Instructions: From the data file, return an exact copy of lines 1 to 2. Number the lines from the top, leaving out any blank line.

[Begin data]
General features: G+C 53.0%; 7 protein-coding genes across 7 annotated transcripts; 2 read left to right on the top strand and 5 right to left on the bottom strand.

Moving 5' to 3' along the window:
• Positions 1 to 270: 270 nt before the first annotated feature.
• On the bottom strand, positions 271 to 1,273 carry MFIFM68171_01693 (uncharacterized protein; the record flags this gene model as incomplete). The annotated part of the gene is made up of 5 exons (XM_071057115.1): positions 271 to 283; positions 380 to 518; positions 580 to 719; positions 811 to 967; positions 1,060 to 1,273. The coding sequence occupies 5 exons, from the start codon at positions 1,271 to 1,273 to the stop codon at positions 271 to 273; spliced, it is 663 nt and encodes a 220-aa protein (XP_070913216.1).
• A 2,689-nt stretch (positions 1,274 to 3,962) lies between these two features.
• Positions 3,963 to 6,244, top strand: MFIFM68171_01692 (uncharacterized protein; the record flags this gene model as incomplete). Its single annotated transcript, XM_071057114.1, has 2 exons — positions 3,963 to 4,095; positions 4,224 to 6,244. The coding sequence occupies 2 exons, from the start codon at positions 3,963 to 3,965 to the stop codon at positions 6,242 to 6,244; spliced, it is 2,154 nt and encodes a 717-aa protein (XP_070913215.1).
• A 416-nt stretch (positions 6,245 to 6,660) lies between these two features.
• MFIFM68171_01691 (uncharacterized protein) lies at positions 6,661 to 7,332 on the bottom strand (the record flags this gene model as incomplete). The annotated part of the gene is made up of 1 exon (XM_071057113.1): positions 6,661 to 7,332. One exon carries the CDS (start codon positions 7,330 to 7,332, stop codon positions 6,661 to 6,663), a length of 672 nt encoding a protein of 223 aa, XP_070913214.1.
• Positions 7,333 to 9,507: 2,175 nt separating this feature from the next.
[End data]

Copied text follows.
General features: G+C 53.0%; 7 protein-coding genes across 7 annotated transcripts; 2 read left to right on the top strand and 5 right to left on the bottom strand.

Moving 5' to 3' along the window: